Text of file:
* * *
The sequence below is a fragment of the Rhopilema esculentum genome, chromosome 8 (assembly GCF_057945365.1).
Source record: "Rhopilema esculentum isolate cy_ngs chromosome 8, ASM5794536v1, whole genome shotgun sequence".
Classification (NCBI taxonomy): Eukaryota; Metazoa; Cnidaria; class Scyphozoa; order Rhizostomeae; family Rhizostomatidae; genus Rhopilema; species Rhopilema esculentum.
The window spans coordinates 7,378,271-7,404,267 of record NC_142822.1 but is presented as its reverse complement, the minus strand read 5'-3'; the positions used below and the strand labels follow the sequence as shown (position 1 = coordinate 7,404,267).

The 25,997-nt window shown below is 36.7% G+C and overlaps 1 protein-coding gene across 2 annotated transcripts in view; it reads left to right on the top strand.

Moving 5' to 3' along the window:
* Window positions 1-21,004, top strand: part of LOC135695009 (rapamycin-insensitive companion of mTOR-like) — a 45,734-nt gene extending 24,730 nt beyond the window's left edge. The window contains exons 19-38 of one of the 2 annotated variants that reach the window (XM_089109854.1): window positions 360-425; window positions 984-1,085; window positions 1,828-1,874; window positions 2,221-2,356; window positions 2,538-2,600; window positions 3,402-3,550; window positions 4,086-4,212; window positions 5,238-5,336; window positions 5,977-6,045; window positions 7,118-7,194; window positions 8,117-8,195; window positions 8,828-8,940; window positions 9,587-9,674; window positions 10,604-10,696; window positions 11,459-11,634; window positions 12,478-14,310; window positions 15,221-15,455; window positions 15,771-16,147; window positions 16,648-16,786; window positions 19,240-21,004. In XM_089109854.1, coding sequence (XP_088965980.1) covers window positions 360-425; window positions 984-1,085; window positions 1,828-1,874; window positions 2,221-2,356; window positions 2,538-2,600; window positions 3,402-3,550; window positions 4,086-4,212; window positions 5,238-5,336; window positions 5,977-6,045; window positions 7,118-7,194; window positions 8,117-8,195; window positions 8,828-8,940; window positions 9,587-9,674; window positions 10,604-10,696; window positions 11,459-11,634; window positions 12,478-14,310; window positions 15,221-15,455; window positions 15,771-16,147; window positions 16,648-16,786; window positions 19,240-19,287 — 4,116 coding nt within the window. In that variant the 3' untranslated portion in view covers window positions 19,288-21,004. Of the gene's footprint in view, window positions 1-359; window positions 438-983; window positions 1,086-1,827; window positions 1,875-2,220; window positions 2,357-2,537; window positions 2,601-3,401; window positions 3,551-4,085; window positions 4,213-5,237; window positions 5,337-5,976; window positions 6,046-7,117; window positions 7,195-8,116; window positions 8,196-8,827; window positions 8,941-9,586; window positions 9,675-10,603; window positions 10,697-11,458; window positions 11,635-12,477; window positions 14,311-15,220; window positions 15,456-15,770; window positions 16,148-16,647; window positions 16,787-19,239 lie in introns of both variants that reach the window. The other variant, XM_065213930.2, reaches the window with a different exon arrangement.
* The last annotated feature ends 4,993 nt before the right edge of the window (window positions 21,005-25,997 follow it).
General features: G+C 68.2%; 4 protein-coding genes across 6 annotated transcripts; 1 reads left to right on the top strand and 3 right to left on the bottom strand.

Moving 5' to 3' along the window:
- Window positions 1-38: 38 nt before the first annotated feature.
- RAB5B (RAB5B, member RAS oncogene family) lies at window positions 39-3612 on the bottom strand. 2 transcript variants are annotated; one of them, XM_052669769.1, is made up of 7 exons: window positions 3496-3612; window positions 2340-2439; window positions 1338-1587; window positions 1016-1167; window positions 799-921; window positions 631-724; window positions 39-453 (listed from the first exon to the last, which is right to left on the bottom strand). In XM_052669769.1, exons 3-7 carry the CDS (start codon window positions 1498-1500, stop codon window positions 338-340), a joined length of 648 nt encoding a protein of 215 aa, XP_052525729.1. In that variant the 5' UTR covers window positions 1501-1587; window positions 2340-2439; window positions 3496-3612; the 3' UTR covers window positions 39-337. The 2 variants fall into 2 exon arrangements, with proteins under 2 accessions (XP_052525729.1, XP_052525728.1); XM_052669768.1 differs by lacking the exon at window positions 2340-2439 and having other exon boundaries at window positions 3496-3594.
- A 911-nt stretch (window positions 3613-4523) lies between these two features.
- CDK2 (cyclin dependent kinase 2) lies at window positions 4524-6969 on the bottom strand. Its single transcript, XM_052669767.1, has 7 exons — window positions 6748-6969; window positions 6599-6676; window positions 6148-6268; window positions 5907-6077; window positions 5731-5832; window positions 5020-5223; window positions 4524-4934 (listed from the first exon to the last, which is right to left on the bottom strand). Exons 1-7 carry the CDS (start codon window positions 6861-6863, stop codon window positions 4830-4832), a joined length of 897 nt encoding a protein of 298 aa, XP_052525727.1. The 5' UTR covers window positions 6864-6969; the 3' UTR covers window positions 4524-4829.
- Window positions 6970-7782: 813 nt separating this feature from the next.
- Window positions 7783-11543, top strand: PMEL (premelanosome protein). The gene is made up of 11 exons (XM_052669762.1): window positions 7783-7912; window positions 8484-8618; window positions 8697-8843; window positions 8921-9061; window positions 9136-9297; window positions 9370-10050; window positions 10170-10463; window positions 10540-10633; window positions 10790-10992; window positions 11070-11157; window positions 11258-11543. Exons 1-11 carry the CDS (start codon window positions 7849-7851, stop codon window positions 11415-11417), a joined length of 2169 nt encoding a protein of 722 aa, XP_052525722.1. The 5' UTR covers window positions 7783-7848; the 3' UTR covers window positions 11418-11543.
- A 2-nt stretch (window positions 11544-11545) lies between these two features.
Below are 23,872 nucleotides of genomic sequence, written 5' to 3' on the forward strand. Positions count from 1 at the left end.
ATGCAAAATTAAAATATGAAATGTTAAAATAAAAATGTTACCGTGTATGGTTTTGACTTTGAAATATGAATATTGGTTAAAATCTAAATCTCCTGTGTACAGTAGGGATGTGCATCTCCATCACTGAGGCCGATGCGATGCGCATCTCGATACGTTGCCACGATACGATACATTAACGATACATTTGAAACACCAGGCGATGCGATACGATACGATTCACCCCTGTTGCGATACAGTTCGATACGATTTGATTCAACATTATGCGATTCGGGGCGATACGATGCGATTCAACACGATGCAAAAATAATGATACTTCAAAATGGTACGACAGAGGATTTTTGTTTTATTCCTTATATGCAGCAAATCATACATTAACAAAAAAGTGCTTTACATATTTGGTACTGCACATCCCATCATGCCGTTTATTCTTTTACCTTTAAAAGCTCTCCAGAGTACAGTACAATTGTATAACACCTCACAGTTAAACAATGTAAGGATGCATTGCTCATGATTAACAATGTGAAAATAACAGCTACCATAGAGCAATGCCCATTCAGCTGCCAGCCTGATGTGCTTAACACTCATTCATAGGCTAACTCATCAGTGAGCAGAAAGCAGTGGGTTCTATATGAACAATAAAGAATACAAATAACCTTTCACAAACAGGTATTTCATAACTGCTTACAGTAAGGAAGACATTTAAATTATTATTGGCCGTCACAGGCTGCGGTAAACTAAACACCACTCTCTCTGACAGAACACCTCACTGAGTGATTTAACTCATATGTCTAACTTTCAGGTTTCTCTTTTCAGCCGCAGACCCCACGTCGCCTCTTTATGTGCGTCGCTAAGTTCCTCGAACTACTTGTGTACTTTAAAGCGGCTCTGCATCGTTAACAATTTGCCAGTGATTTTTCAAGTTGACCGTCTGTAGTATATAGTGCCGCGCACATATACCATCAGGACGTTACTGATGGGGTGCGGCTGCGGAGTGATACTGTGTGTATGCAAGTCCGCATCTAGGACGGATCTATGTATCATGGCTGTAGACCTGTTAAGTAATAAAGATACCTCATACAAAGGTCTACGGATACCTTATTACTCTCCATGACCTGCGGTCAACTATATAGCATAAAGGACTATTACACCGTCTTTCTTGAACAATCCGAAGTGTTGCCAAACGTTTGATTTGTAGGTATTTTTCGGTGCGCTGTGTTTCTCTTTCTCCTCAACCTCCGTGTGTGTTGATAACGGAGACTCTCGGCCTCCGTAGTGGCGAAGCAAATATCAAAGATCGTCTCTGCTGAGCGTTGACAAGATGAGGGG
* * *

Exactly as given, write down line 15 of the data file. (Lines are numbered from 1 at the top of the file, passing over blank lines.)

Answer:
- Window positions 6970-7782: 813 nt separating this feature from the next.